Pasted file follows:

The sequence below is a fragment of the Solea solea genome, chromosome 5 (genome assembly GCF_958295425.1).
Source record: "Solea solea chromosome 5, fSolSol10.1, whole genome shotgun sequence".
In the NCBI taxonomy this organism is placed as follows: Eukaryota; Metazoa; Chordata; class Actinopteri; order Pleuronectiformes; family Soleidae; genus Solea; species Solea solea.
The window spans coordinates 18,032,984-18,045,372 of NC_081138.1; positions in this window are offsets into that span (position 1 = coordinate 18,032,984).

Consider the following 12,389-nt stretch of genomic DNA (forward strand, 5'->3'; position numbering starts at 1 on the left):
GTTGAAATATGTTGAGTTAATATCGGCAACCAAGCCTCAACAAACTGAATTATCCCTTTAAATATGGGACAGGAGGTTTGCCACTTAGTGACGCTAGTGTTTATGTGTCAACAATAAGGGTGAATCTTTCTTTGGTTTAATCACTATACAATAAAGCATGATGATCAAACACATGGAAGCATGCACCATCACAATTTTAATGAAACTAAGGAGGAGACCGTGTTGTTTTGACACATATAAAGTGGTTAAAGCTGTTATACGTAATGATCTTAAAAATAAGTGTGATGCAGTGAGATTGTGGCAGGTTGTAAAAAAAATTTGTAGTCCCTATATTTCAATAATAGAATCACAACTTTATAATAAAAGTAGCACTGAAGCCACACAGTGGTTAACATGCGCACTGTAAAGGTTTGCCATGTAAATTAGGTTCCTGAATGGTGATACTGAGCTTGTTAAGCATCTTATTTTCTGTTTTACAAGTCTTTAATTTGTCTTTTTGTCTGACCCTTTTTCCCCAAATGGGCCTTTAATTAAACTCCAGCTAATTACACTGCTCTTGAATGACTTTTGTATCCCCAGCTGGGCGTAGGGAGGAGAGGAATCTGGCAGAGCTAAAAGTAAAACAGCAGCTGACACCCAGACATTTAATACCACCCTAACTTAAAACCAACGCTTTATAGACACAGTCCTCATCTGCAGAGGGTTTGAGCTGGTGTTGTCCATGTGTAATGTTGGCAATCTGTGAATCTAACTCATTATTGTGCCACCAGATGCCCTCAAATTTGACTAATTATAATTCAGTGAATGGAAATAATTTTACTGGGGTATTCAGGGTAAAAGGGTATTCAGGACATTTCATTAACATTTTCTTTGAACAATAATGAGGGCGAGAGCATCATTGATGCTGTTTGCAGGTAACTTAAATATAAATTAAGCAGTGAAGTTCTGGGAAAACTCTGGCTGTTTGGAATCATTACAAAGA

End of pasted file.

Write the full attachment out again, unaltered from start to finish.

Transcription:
The sequence below is a fragment of the Solea solea genome, chromosome 5 (genome assembly GCF_958295425.1).
Source record: "Solea solea chromosome 5, fSolSol10.1, whole genome shotgun sequence".
In the NCBI taxonomy this organism is placed as follows: Eukaryota; Metazoa; Chordata; class Actinopteri; order Pleuronectiformes; family Soleidae; genus Solea; species Solea solea.
The window spans coordinates 18,032,984-18,045,372 of NC_081138.1; positions in this window are offsets into that span (position 1 = coordinate 18,032,984).

Consider the following 12,389-nt stretch of genomic DNA (forward strand, 5'->3'; position numbering starts at 1 on the left):
GTTGAAATATGTTGAGTTAATATCGGCAACCAAGCCTCAACAAACTGAATTATCCCTTTAAATATGGGACAGGAGGTTTGCCACTTAGTGACGCTAGTGTTTATGTGTCAACAATAAGGGTGAATCTTTCTTTGGTTTAATCACTATACAATAAAGCATGATGATCAAACACATGGAAGCATGCACCATCACAATTTTAATGAAACTAAGGAGGAGACCGTGTTGTTTTGACACATATAAAGTGGTTAAAGCTGTTATACGTAATGATCTTAAAAATAAGTGTGATGCAGTGAGATTGTGGCAGGTTGTAAAAAAAATTTGTAGTCCCTATATTTCAATAATAGAATCACAACTTTATAATAAAAGTAGCACTGAAGCCACACAGTGGTTAACATGCGCACTGTAAAGGTTTGCCATGTAAATTAGGTTCCTGAATGGTGATACTGAGCTTGTTAAGCATCTTATTTTCTGTTTTACAAGTCTTTAATTTGTCTTTTTGTCTGACCCTTTTTCCCCAAATGGGCCTTTAATTAAACTCCAGCTAATTACACTGCTCTTGAATGACTTTTGTATCCCCAGCTGGGCGTAGGGAGGAGAGGAATCTGGCAGAGCTAAAAGTAAAACAGCAGCTGACACCCAGACATTTAATACCACCCTAACTTAAAACCAACGCTTTATAGACACAGTCCTCATCTGCAGAGGGTTTGAGCTGGTGTTGTCCATGTGTAATGTTGGCAATCTGTGAATCTAACTCATTATTGTGCCACCAGATGCCCTCAAATTTGACTAATTATAATTCAGTGAATGGAAATAATTTTACTGGGGTATTCAGGGTAAAAGGGTATTCAGGACATTTCATTAACATTTTCTTTGAACAATAATGAGGGCGAGAGCATCATTGATGCTGTTTGCAGGTAACTTAAATATAAATTAAGCAGTGAAGTTCTGGGAAAACTCTGGCTGTTTGGAATCATTACAAAGA